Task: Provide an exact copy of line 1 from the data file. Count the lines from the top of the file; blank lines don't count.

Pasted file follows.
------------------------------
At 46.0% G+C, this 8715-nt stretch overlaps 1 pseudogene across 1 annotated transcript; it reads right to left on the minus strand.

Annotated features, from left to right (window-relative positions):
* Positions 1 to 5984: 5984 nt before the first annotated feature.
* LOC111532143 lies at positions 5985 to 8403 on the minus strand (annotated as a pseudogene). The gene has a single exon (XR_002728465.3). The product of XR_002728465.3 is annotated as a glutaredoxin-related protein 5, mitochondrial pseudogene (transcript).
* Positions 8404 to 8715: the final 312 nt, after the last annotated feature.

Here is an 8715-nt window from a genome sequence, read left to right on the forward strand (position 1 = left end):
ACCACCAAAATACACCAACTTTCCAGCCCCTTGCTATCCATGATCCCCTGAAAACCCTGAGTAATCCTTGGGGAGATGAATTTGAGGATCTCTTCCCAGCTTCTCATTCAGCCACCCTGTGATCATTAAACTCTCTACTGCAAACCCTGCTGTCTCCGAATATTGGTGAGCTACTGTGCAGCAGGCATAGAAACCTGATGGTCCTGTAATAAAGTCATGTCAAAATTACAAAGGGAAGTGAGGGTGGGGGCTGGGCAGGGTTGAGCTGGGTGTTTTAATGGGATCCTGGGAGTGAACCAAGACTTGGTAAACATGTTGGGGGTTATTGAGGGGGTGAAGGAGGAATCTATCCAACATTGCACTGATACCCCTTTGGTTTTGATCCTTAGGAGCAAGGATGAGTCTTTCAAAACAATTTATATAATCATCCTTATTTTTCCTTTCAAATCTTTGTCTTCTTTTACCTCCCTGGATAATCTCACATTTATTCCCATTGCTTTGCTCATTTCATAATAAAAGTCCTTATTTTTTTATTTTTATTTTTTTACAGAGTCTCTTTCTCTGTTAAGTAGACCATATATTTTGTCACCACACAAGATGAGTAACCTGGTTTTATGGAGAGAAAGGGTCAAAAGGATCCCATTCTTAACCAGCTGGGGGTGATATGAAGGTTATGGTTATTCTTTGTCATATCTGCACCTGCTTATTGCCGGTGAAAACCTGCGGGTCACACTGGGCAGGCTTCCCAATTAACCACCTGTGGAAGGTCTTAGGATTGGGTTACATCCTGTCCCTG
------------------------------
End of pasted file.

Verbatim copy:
At 46.0% G+C, this 8715-nt stretch overlaps 1 pseudogene across 1 annotated transcript; it reads right to left on the minus strand.